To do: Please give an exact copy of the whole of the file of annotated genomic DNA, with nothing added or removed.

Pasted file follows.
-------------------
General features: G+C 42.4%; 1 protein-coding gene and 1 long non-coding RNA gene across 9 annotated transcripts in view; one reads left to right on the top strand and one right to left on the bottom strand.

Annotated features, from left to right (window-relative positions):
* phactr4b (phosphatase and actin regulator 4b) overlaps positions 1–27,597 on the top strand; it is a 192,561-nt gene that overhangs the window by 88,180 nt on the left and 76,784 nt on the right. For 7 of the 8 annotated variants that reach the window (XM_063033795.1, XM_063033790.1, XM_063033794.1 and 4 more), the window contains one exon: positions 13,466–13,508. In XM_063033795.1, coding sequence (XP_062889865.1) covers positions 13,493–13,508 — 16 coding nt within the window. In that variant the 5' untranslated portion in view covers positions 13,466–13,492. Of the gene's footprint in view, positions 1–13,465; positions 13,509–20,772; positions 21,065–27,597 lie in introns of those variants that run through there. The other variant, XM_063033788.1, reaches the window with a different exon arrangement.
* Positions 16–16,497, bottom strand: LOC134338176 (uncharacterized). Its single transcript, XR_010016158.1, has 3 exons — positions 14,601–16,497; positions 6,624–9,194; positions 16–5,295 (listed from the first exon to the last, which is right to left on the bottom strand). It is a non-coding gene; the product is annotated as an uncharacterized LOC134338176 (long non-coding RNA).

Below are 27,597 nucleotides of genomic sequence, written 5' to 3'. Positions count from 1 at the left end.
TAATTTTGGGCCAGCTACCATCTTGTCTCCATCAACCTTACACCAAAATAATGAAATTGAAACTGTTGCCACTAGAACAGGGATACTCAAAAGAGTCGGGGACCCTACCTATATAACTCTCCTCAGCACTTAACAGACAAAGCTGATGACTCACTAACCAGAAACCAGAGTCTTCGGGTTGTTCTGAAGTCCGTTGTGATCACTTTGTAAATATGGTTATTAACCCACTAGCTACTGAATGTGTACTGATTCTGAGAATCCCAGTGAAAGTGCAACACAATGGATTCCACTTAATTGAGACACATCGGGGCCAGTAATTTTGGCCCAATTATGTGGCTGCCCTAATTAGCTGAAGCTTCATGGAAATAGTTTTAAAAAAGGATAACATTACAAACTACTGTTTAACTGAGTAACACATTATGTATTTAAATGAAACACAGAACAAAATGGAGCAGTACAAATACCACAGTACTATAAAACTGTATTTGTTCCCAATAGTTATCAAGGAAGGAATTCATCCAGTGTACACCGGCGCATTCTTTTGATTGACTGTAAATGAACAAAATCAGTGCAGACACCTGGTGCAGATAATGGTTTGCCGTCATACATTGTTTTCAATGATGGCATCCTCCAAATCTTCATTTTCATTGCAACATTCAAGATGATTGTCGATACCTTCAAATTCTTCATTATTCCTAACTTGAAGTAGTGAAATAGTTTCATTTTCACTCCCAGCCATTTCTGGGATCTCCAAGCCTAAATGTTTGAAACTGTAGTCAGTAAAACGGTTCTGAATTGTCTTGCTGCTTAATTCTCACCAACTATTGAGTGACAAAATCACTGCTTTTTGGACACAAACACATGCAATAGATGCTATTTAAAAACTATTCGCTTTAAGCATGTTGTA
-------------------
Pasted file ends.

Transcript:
General features: G+C 42.4%; 1 protein-coding gene and 1 long non-coding RNA gene across 9 annotated transcripts in view; one reads left to right on the top strand and one right to left on the bottom strand.

Annotated features, from left to right (window-relative positions):
* phactr4b (phosphatase and actin regulator 4b) overlaps positions 1–27,597 on the top strand; it is a 192,561-nt gene that overhangs the window by 88,180 nt on the left and 76,784 nt on the right. For 7 of the 8 annotated variants that reach the window (XM_063033795.1, XM_063033790.1, XM_063033794.1 and 4 more), the window contains one exon: positions 13,466–13,508. In XM_063033795.1, coding sequence (XP_062889865.1) covers positions 13,493–13,508 — 16 coding nt within the window. In that variant the 5' untranslated portion in view covers positions 13,466–13,492. Of the gene's footprint in view, positions 1–13,465; positions 13,509–20,772; positions 21,065–27,597 lie in introns of those variants that run through there. The other variant, XM_063033788.1, reaches the window with a different exon arrangement.
* Positions 16–16,497, bottom strand: LOC134338176 (uncharacterized). Its single transcript, XR_010016158.1, has 3 exons — positions 14,601–16,497; positions 6,624–9,194; positions 16–5,295 (listed from the first exon to the last, which is right to left on the bottom strand). It is a non-coding gene; the product is annotated as an uncharacterized LOC134338176 (long non-coding RNA).

Below are 27,597 nucleotides of genomic sequence, written 5' to 3'. Positions count from 1 at the left end.
TAATTTTGGGCCAGCTACCATCTTGTCTCCATCAACCTTACACCAAAATAATGAAATTGAAACTGTTGCCACTAGAACAGGGATACTCAAAAGAGTCGGGGACCCTACCTATATAACTCTCCTCAGCACTTAACAGACAAAGCTGATGACTCACTAACCAGAAACCAGAGTCTTCGGGTTGTTCTGAAGTCCGTTGTGATCACTTTGTAAATATGGTTATTAACCCACTAGCTACTGAATGTGTACTGATTCTGAGAATCCCAGTGAAAGTGCAACACAATGGATTCCACTTAATTGAGACACATCGGGGCCAGTAATTTTGGCCCAATTATGTGGCTGCCCTAATTAGCTGAAGCTTCATGGAAATAGTTTTAAAAAAGGATAACATTACAAACTACTGTTTAACTGAGTAACACATTATGTATTTAAATGAAACACAGAACAAAATGGAGCAGTACAAATACCACAGTACTATAAAACTGTATTTGTTCCCAATAGTTATCAAGGAAGGAATTCATCCAGTGTACACCGGCGCATTCTTTTGATTGACTGTAAATGAACAAAATCAGTGCAGACACCTGGTGCAGATAATGGTTTGCCGTCATACATTGTTTTCAATGATGGCATCCTCCAAATCTTCATTTTCATTGCAACATTCAAGATGATTGTCGATACCTTCAAATTCTTCATTATTCCTAACTTGAAGTAGTGAAATAGTTTCATTTTCACTCCCAGCCATTTCTGGGATCTCCAAGCCTAAATGTTTGAAACTGTAGTCAGTAAAACGGTTCTGAATTGTCTTGCTGCTTAATTCTCACCAACTATTGAGTGACAAAATCACTGCTTTTTGGACACAAACACATGCAATAGATGCTATTTAAAAACTATTCGCTTTAAGCATGTTGTA